Thursday, January 22, 2004

Venus struggles but still advances


Clijsters breezes into the third round

The Associated Press

[photo]
One of Andy Roddick's 20 aces in his 6-2, 6-2, 6-3 win over Bohdan Ulihrach Wednesday was clocked at 140 mph.
(The Associated Press)

MELBOURNE, Australia - Venus Williams struggled in her second match at the Australian Open before beating Russia's Vera Douchevina today, while second-ranked Kim Clijsters joined her in the third round following an impressive 6-0, 6-0 rout of Maria Elena Camerin.

In just her second match since being sidelined for almost six months with an abdominal injury, Williams had 23 unforced errors against the 112th-ranked Douchevina before eventually pulling out a 6-4, 6-2 win.

Williams, who has won four Grand Slam titles, was faster and looked sharper in her opening-round match against Ashley Harkleroad. Still, it took her just 56 minutes to beat Douchevina and her serve was broken only once.

"She's still Venus," Clijsters said. "She's still quick and probably she's the best mover out there."

On the men's side, French Open champion Juan Carlos Ferrero overcame an arm injury and advanced to the third round of the Australian Open with a 6-4, 7-6 (3), 7-5 win over Italian Filippo Volandri.

HIGHLIGHTS
Men's second round 

• No. 1 Andy Roddick def.

Bohdan Ulihrach 6-2, 6-2, 6-3.

• No. 3 Juan Carlos Ferrero def. Filippo Volandri 6-4, 7-6 (3), 7-5.

• No. 4 Andre Agassi def. Tomas Berdych 6-0, 6-2, 6-4.

• No. 8 David Nalbandian def. Florian Mayer 6-1, 6-0, 6-3.

• No. 9 Sebastien Grosjean def. Jan-Michael Gambill 6-4, 6-3, 6-2.

• No. 14 Jiri Novak def. Jan Vacek 6-2, 7-6 (3), 6-4.

Women's second round

• No. 2 Kim Clijsters def. Maria Elena Camerin 6-0, 6-0.

• No. 3 Venus Williams def. Vera Douchevina, Russia 6-4, 6-2.

• Dinara Safina def. No. 27 Amanda Coetzer 7-5, 6-3.  

Agassi regrets early Aussie absences

Andre Agassi regrets not spending more time in Australia during the first half of his career.

"... I enjoy it here so much," the four-time Australian Open champion said Wednesday. "I think I didn't play at the time for reasons that were questionable. You know, I was young, wanted time off.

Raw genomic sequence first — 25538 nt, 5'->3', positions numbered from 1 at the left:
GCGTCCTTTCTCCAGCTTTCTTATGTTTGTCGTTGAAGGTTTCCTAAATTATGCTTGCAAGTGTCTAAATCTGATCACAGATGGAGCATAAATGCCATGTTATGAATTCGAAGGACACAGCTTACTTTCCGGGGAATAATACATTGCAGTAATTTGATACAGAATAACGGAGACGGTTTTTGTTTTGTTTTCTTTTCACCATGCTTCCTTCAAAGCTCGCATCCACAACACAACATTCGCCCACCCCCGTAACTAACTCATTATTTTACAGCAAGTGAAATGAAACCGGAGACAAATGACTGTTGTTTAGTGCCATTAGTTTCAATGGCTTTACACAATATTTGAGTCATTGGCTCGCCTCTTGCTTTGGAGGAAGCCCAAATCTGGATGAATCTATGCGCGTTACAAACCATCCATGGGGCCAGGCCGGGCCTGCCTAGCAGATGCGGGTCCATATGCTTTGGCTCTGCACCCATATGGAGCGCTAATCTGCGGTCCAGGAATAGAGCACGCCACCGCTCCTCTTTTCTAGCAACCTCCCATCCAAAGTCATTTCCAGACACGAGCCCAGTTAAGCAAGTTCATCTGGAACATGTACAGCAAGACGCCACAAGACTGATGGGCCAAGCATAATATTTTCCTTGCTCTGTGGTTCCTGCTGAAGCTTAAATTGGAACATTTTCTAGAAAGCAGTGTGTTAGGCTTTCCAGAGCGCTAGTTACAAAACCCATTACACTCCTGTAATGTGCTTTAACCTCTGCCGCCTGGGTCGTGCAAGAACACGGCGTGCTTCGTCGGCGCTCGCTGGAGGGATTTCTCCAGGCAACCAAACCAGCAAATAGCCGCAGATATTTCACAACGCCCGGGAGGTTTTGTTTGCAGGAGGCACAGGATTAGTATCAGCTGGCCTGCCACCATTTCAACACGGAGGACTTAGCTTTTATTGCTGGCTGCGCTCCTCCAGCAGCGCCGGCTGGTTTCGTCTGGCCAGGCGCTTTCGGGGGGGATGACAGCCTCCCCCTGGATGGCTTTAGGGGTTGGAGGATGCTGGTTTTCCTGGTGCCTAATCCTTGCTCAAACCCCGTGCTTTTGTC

"I didn't have the same sort of respect for the traditions of the game as I probably wish I would have earlier. I did the same thing at Wimbledon, as well. Those are just times you can't get back."

Agassi first played the Australian Open in 1995 and won. He did not play Wimbledon for three years after a first-round debut loss in 1987.

The Associated Press

Clijsters didn't have any problems in her win over Camerin until the last game, when the Italian saved four match points before sending a backhand long.

Clijsters hit 25 winners and went to the net 14 times in a 50-minute stroll against Camerin, ranked No. 92.

"That was pretty perfect," said Clijsters, who has registered 6-0, 6-0 sweeps four times in Grand Slams. "It doesn't happen this often when you can win this well. It makes it feel good."

Clijsters said she had no trouble with the ankle problem that sidelined her for two weeks before the season's first major.

Clijsters, engaged to Australia's former No. 1 Lleyton Hewitt and usually a favorite with the crowd, had at least one spectator against her.

"I could here this guy yell out, 'Come on, give her a game.' I thought, 'What do you want me to do, hit it in the net?' "

The third-seeded Ferrero hurt his left arm when he lunged for a backhand volley in the opening game of the third set. It didn't seem to slow him.

On the women's side, eighth-seeded Ai Sugiyama, 18th-seeded Francesca Schiavone, and 27th-seeded Amanda Coetzer of South Africa all lost.

Sugiyama lost to Japanese compatriot Saori Obata 6-4, 6-4.

Russian-born French teen Tatiana Golovin upset 14th-seeded Anna Smashnova-Pistolesi 6-2, 6-3, by consistently ripping forehands past her opponent on the way to 25 winners.

Golovin, who will turn 16 on Sunday, was ranked No. 354 and had only one win on the WTA Tour before the tournament. Smashnova-Pistolesi, 27, has eight WTA titles.

"I don't know if it's hit me yet, that I beat a top-20 player. I'm sure it'll sink in when I get home," said Golovin, a wild-card entry who is also in the junior tournament.

"I haven't even looked at the draw, I don't know who I'm playing (next)."

Her third-round opponent is Russian Krasnoroutskaya, who finished last season ranked No. 27.




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